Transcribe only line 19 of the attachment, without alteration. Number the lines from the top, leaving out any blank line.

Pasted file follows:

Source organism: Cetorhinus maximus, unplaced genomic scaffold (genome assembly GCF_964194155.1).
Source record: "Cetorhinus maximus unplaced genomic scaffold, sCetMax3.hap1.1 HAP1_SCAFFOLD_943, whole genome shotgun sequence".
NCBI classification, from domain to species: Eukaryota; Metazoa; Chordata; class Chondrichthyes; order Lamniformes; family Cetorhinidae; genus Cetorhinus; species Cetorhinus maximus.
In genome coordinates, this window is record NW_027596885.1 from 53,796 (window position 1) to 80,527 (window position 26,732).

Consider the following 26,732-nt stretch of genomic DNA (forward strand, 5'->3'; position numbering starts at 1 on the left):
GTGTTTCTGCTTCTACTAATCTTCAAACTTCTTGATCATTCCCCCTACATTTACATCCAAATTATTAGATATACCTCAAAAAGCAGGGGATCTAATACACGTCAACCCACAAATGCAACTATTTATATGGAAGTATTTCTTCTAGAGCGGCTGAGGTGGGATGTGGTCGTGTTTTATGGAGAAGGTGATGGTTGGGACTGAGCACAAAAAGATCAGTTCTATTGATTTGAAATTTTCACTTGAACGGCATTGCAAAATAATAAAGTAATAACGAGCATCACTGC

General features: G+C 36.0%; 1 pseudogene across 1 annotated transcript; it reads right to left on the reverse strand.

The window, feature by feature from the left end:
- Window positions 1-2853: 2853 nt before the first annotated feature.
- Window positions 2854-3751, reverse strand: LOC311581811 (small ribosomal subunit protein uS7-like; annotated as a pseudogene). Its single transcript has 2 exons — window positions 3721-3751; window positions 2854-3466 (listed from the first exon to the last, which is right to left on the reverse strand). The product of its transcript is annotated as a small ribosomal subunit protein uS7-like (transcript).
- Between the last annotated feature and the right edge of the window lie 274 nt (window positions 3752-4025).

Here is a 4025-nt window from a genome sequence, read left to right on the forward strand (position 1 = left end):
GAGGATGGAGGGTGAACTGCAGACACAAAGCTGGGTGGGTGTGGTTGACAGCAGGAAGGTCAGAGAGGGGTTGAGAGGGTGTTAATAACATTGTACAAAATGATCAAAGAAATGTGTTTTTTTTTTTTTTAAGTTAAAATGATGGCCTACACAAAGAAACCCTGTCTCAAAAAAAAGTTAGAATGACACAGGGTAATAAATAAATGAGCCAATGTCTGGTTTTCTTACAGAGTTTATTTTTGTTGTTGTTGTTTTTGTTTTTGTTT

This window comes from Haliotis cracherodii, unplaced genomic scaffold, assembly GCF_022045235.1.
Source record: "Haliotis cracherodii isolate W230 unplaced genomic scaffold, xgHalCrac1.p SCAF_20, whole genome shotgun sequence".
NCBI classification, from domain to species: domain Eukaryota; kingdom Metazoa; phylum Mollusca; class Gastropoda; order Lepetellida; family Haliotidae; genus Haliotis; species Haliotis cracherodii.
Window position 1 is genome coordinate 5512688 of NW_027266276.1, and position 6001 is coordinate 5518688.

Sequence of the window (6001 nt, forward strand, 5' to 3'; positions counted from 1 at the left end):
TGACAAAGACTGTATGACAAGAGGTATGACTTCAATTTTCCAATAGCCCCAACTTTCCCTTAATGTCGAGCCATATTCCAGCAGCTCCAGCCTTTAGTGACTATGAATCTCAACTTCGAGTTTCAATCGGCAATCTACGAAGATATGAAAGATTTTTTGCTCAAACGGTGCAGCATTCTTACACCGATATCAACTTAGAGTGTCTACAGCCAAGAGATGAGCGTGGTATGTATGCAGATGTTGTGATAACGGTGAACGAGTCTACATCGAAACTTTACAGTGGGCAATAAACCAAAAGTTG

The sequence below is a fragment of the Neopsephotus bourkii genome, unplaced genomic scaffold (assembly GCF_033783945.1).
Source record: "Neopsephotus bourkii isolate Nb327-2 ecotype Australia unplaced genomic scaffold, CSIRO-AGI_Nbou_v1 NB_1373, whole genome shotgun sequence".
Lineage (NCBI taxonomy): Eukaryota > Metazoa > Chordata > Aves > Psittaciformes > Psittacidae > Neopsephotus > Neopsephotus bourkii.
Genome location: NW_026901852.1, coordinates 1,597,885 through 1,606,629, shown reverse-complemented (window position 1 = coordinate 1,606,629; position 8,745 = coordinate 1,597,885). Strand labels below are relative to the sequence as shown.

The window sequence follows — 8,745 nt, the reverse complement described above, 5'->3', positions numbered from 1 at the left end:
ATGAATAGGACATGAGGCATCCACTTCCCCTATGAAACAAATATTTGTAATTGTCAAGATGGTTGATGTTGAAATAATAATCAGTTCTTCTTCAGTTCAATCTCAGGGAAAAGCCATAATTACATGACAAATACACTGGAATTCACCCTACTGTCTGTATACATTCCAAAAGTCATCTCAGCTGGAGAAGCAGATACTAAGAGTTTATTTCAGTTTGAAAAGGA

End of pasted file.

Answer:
TGACAAAGACTGTATGACAAGAGGTATGACTTCAATTTTCCAATAGCCCCAACTTTCCCTTAATGTCGAGCCATATTCCAGCAGCTCCAGCCTTTAGTGACTATGAATCTCAACTTCGAGTTTCAATCGGCAATCTACGAAGATATGAAAGATTTTTTGCTCAAACGGTGCAGCATTCTTACACCGATATCAACTTAGAGTGTCTACAGCCAAGAGATGAGCGTGGTATGTATGCAGATGTTGTGATAACGGTGAACGAGTCTACATCGAAACTTTACAGTGGGCAATAAACCAAAAGTTG